Apple manager charged in kickback scheme stashed $150K in shoe boxesPaul Devine, the Apple supply manager charged with accepting kickbacks from overseas partners, allegedly had more than $150,000 in cash stashed in shoe boxes in his home when it was raided by federal agents.
Federal prosecutors in the case against Devine revealed the massive horde of cash in court this week, according to IDG News Service. Devine also reportedly had an additional $20,000 in foreign currency, and prosecutors said it's possible that the man has other hidden money.
U.S. Magistrate Judge Howard Lloyd said that Devine must transfer the unknown sum of cash he has in foreign bank accounts and post it, plus $600,000 in bail, before he can be released from prison. Department of Justice Attorney Michelle Kane would only say that the investigation had found "a significant number of overseas accounts and a significant amount of money," but did not give an exact sum.
The judge determined that Devine represents a potential flight risk if he is let out on bail before the foreign funds have been moved into the U.S.
Earlier this month, Devine, 37, was arrested and charged with wire fraud, kickbacks and money laundering. Prosecutors have alleged that the Apple global supply manager used his security clearance to provide confidential information to the hardware maker's suppliers. Apple's partners then allegedly used the information to negotiate favorable contracts with Apple, and, the prosecution says, paid kickbacks to Devine.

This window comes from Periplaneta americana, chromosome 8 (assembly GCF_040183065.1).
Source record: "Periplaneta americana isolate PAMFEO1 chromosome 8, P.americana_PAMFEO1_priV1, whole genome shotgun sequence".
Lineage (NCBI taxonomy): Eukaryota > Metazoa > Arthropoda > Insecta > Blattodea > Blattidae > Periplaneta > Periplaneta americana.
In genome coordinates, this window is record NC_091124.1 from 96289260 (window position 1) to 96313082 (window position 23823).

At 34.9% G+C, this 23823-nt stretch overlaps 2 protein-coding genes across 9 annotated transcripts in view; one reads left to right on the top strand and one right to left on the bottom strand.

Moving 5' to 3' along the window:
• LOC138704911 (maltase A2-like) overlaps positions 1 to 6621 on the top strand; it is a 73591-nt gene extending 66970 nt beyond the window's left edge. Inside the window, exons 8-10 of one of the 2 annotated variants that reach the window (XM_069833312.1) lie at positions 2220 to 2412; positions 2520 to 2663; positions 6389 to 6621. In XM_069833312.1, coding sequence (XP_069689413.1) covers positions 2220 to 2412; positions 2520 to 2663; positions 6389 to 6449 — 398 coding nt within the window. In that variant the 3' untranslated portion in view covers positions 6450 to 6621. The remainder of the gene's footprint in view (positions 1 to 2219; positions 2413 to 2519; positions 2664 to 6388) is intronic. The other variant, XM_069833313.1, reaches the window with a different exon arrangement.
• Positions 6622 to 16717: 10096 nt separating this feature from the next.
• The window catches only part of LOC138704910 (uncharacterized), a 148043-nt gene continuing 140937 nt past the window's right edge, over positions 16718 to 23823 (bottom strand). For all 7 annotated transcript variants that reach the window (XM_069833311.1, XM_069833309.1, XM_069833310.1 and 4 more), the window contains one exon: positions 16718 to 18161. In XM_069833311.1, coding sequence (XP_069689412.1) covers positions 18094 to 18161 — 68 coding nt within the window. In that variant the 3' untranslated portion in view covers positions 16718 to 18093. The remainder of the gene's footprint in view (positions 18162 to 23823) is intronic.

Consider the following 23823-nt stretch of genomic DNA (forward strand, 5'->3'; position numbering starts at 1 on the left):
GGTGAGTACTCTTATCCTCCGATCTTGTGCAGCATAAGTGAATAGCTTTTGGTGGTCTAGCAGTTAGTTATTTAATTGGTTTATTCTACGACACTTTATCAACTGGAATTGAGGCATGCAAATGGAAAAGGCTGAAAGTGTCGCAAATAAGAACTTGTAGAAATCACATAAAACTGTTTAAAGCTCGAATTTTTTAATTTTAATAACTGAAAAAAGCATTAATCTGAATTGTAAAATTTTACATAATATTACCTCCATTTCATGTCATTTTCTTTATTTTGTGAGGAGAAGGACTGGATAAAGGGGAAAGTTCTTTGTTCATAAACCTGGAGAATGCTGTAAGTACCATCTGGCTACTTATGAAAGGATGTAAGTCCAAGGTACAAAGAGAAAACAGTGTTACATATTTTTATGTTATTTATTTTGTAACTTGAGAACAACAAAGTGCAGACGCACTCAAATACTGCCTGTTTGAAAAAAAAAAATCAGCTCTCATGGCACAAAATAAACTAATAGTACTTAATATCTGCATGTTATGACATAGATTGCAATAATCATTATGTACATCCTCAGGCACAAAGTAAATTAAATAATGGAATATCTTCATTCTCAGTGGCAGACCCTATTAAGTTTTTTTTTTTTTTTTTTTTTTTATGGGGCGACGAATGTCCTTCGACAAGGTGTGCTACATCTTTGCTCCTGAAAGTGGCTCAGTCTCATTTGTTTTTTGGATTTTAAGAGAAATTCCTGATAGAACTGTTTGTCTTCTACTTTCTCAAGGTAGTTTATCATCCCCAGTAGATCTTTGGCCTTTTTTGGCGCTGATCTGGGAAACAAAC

Devine is accused of accepting more than a million dollars from Asian suppliers. He pleaded not guilty to charges last week. He has also been charged with a civil suit by Apple.
Devine's lawyer reportedly said his client may not be able to transfer all of his money into the U.S. because of the logistics of foreign fund transfers. Devine must also allow the authorities to inspect two safety deposit boxes that he holds, and he and his wife must surrender their passports to the court.
Devine's arrest has sent shockwaves through Apple's overseas suppliers, as Pegatron last week suspended an executive that was linked to the kickback scheme. Though Pegatron was allegedly not involved in the scam, it had since acquired Kaedar Electronics, which, Pegatron admitted, paid a brokerage commission to an intermediate trading company —not an individual —between 2005 and 2008. Kaedar has supplied iPod packing boxes to Apple since 2005.
Officials with another overseas, supplier, Cresyn, said their company met with Devine in 2006, and said the Apple supply manager offered consulting services to aid in negotiations with Apple. Cresyn has said it believes it made a "legal contract" with Devine, in which it paid a consulting fee in exchange for "general information about U.S. markets." Cresyn has supplied the ear buds that ship with Apple's line of iPods.